First Year Teaching and Unpaid Debt

I’ve been making notes for this entry since last October. At first I was going to wait a few years to actually say this stuff to the internet-at-large, but I can’t help myself: here we go.

I planned to write a long list of advice for first year teachers, like the one I wrote a year ago when I finished college. But I discovered within about two days of becoming a faculty member alongside wonderful people who wanted to see me succeed, that for every piece of advice there is an equal and opposite piece of advice. So basically, even with the best support system in the world (which, including my parents and former teachers and friends who are a phone call away, I may well have had) you’re going to have to figure it out on your own in the moment, or you’re never going to figure it out at all. And that’s absolutely okay. So that’s what I have to say about that.

But if not advice, what? I guess just a rambling reflection, which is mostly what I do on here anyway. I have grown and changed this year perhaps more than I have in all four years of college. Every day that I have taught, without fail, I have felt both very young and very old. A while back, at play rehearsal I turned to a coworker and said, “There’s five years between me and them, and ten years between me and you, but I feel so much closer in experience to you.” “Yup.” she said. “Weird.” I said. And yet I cry at Caldwell choir concerts, because they inevitably make me feel seventeen again, and while there is something precious about that feeling, it is not quite comfortable either. But being in-between is most of what life is, so this is absolutely okay too.

Looking back I think I went through most of first semester in a bit of shock. I remember one day in September when Lisa came around to take attendance, I told her with a mix of bravado and desperation that they were all present, though I hadn’t even bothered to count them, much less look at my roster. I would doggedly stay up late into the night, making powerpoints and organizing notes, feeling my heart turn to heavy iron whenever a new email appeared unexpectedly in my school inbox. On the rare occasions that I was in a context other than Caldwell, I still couldn’t manage to talk about anything other than school and my students, no matter if my listeners were interested. (Still not great at that, but I’m getting better. I’m becoming more normal again.) Here is a somewhat-exact excerpt of notes I kept for myself throughout that first semester:

Sixteen-year-olds are adorable.

Sixteen-year-olds are little turds who don’t know that teachers have feelings.

At least I haven’t cried in front of students yet. That’s a victory.

I love being observed. It’s the freaking best. It makes me feel safe.

Almost-literal blind exhaustion sometimes hits while driving home.

I stay up late because I want time to myself before I go in the next morning.

It is so hard to get up in the morning. SO hard.

Why does my life have so many binder clips in it now?

Is it going to be like this all year?

IMPORTANT: That day sixth period worked quietly. 11/6. Let it be remembered. [Note: I actually wrote a poem about this day. It’s called “An Ode to My Students’ Silence.”]

But I survived. And stayed marginally sane to boot. I kept in touch with friends who were also first-year-teaching, because the front of a classroom can be a starkly lonely place. It is good to feel as if you’re in the trenches alongside someone else (and now that I’ve briefly taught World War One, that’s an especially vivid metaphor). I watched all of Boy Meets World, and though I remain doubtful that it’s really very kosher to regularly assign essays on a whim at the end of class just because the topic pertains to an issue in your favorite students’ lives, I was reminded that even in the world of nineties sitcoms, it is still possible to be a truly fine teacher and that doing so doesn’t center around making your students happy. And then late one Sunday night in November, when I felt just awful, I found this:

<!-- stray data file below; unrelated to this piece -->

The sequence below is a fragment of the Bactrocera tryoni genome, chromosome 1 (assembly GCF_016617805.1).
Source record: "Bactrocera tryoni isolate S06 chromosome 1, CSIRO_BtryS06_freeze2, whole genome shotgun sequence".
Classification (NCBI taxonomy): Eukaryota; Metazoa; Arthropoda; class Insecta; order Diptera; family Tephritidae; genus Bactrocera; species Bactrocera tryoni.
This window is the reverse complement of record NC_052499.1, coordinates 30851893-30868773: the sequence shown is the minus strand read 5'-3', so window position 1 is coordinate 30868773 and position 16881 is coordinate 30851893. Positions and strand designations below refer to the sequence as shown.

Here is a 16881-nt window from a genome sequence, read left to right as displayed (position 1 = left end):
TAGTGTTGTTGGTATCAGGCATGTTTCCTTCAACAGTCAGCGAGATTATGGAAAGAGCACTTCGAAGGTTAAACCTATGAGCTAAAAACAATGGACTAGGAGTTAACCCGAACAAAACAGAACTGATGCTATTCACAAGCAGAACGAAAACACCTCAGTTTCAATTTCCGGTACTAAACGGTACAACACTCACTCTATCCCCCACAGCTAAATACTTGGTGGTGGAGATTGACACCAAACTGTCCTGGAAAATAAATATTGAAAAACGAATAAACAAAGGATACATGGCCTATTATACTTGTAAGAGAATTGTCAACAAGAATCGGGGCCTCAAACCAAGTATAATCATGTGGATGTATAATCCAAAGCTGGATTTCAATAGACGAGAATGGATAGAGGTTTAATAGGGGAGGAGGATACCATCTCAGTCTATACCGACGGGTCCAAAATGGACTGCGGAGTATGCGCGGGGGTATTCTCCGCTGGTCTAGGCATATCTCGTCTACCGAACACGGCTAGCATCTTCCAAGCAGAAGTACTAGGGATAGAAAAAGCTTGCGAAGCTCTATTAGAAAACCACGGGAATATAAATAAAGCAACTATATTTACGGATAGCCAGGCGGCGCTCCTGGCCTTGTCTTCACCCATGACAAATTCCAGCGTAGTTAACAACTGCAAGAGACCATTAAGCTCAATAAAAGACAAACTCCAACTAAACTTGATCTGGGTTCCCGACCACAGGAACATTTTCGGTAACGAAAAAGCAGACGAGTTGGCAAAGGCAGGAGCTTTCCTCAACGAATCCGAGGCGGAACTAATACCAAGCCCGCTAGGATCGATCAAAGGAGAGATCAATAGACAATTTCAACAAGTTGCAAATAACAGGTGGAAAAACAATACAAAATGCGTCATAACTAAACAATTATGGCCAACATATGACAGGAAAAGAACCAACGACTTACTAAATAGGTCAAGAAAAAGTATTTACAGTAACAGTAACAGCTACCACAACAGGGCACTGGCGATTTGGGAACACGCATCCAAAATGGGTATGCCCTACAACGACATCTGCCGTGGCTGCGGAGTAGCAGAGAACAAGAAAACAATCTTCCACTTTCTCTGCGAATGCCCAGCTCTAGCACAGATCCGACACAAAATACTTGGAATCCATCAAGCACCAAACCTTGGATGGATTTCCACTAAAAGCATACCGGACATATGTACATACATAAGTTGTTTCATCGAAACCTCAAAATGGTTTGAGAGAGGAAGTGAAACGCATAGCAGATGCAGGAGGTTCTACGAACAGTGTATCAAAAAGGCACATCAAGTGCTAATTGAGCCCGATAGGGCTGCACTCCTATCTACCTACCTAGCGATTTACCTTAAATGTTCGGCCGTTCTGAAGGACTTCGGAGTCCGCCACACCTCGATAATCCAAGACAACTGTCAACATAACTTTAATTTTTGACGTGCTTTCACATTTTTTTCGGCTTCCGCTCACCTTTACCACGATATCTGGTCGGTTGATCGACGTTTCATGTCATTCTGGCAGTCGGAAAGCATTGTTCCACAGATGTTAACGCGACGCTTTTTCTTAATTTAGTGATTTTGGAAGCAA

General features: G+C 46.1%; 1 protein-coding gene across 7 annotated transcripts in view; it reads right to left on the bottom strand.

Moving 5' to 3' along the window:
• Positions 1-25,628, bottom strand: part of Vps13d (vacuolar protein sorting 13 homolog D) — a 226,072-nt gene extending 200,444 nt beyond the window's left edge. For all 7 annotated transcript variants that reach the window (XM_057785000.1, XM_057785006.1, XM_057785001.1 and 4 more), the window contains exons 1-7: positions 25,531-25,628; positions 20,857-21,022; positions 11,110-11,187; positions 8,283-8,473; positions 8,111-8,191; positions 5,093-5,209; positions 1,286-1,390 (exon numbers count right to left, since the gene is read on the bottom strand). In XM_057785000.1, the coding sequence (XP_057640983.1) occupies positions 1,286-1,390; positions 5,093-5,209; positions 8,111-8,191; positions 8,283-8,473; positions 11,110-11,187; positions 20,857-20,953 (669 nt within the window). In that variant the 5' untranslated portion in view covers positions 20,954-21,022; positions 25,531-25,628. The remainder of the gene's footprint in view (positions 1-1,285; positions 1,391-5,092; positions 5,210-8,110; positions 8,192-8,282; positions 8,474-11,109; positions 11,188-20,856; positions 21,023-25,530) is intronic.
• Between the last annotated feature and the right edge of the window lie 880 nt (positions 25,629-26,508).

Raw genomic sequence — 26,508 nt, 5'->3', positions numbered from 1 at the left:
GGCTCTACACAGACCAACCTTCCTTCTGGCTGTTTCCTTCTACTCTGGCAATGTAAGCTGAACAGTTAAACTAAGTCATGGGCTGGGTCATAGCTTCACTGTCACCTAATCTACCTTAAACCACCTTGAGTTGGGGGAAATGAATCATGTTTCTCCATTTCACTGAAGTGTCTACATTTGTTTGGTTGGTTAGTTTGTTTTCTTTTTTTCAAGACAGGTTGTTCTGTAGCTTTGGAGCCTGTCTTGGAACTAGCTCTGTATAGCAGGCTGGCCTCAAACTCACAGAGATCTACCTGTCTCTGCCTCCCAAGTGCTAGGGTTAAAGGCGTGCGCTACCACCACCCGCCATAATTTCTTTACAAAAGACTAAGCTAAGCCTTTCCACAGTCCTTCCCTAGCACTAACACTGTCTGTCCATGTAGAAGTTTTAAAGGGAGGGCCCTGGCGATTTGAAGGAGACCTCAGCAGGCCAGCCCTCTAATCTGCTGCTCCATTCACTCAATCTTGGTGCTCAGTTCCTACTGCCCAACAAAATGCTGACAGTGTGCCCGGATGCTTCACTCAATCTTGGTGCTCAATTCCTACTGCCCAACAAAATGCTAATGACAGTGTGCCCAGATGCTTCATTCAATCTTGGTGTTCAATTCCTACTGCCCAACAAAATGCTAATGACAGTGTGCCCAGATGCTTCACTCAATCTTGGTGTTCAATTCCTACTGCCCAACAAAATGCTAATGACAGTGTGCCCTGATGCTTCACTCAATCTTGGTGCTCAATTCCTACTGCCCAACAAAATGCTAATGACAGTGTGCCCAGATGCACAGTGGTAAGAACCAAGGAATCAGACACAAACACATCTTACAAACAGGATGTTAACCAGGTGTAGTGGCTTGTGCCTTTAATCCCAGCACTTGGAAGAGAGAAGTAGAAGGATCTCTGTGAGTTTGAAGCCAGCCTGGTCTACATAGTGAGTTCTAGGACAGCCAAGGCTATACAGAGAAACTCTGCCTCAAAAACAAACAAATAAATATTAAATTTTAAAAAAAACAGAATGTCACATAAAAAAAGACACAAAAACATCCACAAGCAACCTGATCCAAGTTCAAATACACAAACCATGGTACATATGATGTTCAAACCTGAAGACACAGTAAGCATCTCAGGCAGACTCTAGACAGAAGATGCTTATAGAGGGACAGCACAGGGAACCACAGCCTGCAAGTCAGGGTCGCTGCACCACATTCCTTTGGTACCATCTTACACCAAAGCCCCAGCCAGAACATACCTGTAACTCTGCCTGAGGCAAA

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I’m not typically a big charts and stages person, but this is absolute it-gets-better gospel truth. Believe it, cause it’s real. By December, according my notes at the time, I had “all warm fuzzy advent feelings after seeing them sing and getting gifts from them and having them treat me like a real human being and not just a grade machine.” Things were looking up. I was going to be okay and so were they.

In fact, there are a few students to whom I wish I could write individual thank you notes for encouragement they didn’t even know they gave. Highschoolers can cause more pain than they know–but their kindnesses, even unintentional and very small kindnesses, can bring so much joy. The times a student has gone out of his or her way to actually make my day better, I have usually cried (though not in front of them.) And it was a fairly normal but unexpected thing one single student did way back in early December that made me decide not to up and quit when I was feeling a bit desperate.

Really perhaps the thing I have learned most thoroughly this year is the thank you note thing: the value of appreciation and expressing gratitude. When I was a sophomore in college I wrote Dr. Brown a thank you note once and she made a huge deal out of it in front of the rest of the students, and said that sometimes she felt like Christ healing the ten lepers with only one coming back to say thank you. I thought this story was hilarious–I adored Dr. Brown, but she was comparing herself to Jesus, for goodness sake–and would tell it over and over to my English major friends. I no longer think it’s funny. I know exactly what she meant. When you teach and you care that you do it well, you are fighting on the front lines of humanity. You’re teaching the human mind to reach its potential, holding out the world in your hands, trying to get the faces in front of you to comprehend it, to feel their own smallness. There’s so much pressure to get it right, but when you do get it right, often nobody notices, and this is discouraging. To give more than you take, that is what every good teacher does, but no mere mortal can give out of a dry well. We all need water.